We must also be prepared to expand our work force and train, motivate and manage additional employees as the need for additional personnel arises. Even following expansion, our facilities, personnel, systems, procedures and controls may not be adequate to support our future operations, or we may expand, but then fail to grow our sales of our product candidates sufficiently to support such operational growth. Any failure to manage future growth effectively could have a material adverse effect on our business and results of operations.

Our results of operations may be adversely affected by fluctuations in currency exchange rates and we may not adequately hedge against them.

Our functional currency is the NIS but our presentation currency is the U.S. dollar. A significant portion of our operating expenses are incurred in NIS and only a relatively small portion of our expenses are denominated in U.S. dollars, accounting for 14.0%, 6.0% and 16.0% of our expenses in the years ended December 31, 2012, 2013 and 2014, respectively. As a result, we are exposed to the risks that the shekel may appreciate relative to the dollar, or, if the shekel instead devalues relative to the dollar, that the inflation rate in Israel may exceed such rate of devaluation of the shekel, or that the timing of such devaluation may lag behind inflation in Israel. In any such event, the dollar cost of our operations in Israel would increase and our dollar-denominated results of operations would be adversely affected. We cannot predict any future trends in the rate of inflation in Israel or the rate of devaluation (if any) of the shekel against the dollar. For example, the dollar depreciated relative to the shekel by 2.3% and 7.0% in 2012 and 2013, respectively, which was compounded by inflation in Israel at a rate of 1.6% and 1.9%, respectively. That had the effect of increasing the dollar cost of our operations in Israel by 3.9% and 8.9% respectively, in those years. While the dollar appreciated relative to the shekel by 11.6% in 2014, eclipsing the 0.5% rate of inflation in Israel in that year, there is no guarantee that the prior trend of dollar devaluation relative to the shekel will not return in the future. If the dollar cost of our operations in Israel increases, our dollar-measured results of operations will be adversely affected. Our operations also could be adversely affected if we are unable to effectively hedge against currency fluctuations in the future.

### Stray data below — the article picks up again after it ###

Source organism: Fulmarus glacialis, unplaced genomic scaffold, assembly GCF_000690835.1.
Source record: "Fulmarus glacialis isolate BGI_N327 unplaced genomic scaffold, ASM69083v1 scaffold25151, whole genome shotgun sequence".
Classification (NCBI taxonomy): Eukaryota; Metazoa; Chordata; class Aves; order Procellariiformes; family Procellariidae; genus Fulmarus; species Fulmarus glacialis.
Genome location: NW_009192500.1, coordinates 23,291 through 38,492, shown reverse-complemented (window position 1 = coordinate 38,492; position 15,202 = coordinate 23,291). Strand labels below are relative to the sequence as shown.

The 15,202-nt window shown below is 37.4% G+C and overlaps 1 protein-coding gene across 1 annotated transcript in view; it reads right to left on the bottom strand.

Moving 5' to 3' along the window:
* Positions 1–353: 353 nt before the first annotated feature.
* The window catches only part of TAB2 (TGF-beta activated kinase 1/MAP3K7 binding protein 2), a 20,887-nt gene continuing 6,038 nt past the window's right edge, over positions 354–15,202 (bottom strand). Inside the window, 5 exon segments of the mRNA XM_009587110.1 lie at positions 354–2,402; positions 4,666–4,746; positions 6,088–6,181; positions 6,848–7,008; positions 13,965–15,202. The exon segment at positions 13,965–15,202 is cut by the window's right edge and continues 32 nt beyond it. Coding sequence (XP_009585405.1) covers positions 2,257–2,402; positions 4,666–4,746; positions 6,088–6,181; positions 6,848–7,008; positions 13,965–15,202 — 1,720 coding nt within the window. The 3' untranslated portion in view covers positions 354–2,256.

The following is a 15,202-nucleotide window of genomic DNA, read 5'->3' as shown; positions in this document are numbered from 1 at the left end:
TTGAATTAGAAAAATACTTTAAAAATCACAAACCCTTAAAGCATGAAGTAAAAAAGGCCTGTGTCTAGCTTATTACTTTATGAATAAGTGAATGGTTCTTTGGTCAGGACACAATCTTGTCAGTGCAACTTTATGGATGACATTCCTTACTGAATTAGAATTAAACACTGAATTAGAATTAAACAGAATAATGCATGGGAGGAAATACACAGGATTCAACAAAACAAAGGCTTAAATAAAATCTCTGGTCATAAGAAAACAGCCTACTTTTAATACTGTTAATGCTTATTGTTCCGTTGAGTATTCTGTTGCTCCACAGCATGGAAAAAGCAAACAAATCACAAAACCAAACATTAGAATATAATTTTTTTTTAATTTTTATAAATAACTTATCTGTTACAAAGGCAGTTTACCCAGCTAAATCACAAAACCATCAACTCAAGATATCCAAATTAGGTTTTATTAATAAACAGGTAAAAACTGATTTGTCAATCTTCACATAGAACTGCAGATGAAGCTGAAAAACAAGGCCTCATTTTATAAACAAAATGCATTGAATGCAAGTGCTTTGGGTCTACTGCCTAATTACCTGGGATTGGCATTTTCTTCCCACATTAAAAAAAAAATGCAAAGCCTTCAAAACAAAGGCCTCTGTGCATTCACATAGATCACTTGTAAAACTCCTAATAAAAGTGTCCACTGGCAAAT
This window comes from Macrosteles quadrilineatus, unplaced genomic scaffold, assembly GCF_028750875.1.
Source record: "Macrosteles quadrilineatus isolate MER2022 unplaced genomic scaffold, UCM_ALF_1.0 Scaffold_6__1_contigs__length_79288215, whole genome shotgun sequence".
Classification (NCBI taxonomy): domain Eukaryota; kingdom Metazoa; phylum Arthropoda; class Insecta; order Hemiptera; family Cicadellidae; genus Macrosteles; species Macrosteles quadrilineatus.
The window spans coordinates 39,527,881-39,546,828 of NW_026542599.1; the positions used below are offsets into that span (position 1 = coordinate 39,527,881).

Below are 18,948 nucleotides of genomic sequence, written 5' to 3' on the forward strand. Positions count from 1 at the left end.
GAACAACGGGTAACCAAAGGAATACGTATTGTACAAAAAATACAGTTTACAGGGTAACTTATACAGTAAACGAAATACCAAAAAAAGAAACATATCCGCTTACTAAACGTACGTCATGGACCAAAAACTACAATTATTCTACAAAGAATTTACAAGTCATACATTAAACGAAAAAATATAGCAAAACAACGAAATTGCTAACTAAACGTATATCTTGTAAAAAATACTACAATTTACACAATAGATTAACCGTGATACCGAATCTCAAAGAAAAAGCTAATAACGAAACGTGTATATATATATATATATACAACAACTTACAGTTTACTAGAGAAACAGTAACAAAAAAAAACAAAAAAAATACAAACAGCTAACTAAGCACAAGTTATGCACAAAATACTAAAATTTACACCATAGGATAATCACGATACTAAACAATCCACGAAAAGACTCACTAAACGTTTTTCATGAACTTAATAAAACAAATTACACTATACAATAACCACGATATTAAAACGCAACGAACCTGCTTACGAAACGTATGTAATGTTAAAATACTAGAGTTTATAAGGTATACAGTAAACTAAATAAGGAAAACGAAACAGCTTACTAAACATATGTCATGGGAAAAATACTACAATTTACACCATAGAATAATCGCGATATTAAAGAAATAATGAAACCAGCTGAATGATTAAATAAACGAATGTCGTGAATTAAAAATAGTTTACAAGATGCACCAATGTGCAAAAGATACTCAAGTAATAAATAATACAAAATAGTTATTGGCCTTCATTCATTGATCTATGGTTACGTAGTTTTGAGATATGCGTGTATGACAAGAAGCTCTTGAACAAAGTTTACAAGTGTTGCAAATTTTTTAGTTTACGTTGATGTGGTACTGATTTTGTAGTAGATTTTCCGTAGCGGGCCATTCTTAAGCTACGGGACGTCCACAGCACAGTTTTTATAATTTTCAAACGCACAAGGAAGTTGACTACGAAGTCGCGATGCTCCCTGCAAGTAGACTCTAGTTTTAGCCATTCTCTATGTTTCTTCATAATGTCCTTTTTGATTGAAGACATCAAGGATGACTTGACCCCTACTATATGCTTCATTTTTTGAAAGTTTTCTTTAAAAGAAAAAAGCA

Risks Related to Our Ordinary Shares and the Offering

Our share price has been, and may continue to be, volatile, and you may lose all or part of your investment.

Our ordinary shares were first offered publicly in our initial public offering in November 2014, at a price of $10.00 per share, and our ordinary shares have subsequently traded as high as $19.07 per share and as low as $5.67 per share through July 1, 2015. In addition, the market price of our ordinary shares could be highly volatile and may fluctuate substantially as a result of many factors, including:

actual or anticipated fluctuations in our results of operations;
variance in our financial performance from the expectations of market analysts;
announcements by us or our competitors of significant business developments, changes in service provider relationships, acquisitions or expansion plans;

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changes in the prices of our products and services;
our involvement in litigation;
our sale of ordinary shares or other securities in the future;
market conditions in our industry;
changes in key personnel;
the trading volume of our ordinary shares;
changes in the estimation of the future size and growth rate of our markets; and
general economic and market conditions.